Your Friday prompt for Stream of Consciousness Saturday is: “ball.”
When I was 11 a hockey ball hit me on the nose. This was before dangerous hitting was banned (a long time ago!) – now there are more rules. I used to love hockey but I had a tendency to daydream and this particular match was clearly no exception. The last thing I remember is Claire Fairbairn whacking the ball high up in the air. I then found myself lying on the ground, and looking up to see a bunch of people around me asking if I was okay. My nose was pouring with blood and very sore. Somehow it hadn’t broken but it had moved slightly and was slightly squint. Thankfully my mother had the foresight to demand an operation in order to bang it back to how it had been and it actually ended up even more beautiful than before (!)
I continued to play hockey and even represented my university when I was older, but I’d lost the fearlessness I needed to excel at it, which was a shame really. I now prefer safer forms of exercise such as cycling and long-distance running.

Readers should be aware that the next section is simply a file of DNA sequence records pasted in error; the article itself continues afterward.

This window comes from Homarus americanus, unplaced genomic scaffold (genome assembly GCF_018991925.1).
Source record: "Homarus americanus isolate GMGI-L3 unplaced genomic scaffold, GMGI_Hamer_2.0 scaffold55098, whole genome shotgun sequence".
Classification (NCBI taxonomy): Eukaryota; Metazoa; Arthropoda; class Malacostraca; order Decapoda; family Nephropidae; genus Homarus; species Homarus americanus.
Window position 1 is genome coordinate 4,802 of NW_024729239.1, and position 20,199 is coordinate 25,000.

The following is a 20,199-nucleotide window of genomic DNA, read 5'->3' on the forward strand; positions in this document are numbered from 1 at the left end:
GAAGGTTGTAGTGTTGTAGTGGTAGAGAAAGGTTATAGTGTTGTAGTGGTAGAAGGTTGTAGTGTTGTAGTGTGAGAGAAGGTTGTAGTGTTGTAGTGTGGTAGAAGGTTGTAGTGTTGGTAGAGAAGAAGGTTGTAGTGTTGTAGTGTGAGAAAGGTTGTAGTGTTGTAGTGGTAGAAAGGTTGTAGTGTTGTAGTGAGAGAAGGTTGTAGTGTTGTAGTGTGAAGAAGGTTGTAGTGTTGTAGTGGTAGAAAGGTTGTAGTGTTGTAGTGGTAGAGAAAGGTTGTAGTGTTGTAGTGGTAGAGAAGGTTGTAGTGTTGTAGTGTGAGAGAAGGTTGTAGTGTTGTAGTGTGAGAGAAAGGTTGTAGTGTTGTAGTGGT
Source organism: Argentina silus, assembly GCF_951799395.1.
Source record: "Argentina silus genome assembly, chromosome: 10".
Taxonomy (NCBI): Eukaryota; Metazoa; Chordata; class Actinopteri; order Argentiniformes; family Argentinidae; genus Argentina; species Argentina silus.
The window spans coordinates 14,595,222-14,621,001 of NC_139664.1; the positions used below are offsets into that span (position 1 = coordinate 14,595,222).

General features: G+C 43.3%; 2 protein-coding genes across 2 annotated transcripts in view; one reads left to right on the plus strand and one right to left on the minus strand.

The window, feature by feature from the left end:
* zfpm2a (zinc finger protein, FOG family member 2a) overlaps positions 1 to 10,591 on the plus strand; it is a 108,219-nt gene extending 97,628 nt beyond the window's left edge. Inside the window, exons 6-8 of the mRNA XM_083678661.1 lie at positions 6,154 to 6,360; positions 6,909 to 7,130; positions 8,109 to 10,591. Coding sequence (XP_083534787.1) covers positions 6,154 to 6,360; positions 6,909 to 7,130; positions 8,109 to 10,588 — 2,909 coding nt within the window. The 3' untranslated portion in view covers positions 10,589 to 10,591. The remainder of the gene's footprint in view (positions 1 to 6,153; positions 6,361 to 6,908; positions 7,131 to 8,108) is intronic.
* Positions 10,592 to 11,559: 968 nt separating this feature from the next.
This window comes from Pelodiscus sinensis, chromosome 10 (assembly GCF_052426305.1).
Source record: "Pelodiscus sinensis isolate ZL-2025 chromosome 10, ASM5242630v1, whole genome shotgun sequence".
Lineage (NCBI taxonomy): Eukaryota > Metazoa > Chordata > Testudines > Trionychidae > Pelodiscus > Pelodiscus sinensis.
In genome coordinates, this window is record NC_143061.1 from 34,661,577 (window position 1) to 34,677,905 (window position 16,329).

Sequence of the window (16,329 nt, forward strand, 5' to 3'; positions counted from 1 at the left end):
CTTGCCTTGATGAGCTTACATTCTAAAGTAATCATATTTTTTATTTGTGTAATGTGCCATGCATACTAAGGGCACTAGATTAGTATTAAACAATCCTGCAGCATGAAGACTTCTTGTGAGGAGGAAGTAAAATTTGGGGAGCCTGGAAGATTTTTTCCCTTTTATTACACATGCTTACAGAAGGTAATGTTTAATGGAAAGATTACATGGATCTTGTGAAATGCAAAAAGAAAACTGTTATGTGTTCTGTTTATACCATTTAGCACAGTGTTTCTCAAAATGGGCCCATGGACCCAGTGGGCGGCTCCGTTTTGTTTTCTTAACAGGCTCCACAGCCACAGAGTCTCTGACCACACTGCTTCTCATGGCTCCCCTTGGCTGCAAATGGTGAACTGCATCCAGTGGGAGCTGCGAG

Keeping the ball out of my court
I always make sure that the ball’s never in my court. I’ve become pretty damn good over the years at whacking it back over the net so that the other person has to deal with it, in theory at least. But that person, whoever he happens to be, seldom does. Usually, he either allows the ball to disappear into the brambles at the side of the court, or when he thinks I’m not looking, picks it up, shoves it in his pocket and conveniently ‘forgets’ that it’s there, so if I have the audacity to yell over to him,
‘Oi, the ball’s in your court. Make a flaming decision!’ he says, ‘No, it isn’t. It seems to have disappeared. Funny that, isn’t it?’ (Well, he doesn’t say that, but his look conveys the emotion nicely.)
The great thing about lobbing the ball away from your side of the court is that you can travel pretty lightly. You haven’t got that annoying burden weighing you down, so you can happily get on with your life. So my advice to anyone with the ball in their court is to deal with it head-on, not by allowing it to be absorbed by the bushes or by pretending it’s not there. They’re short-term solutions and in so doing, you may create a long-term problem.
That was my post for SoCS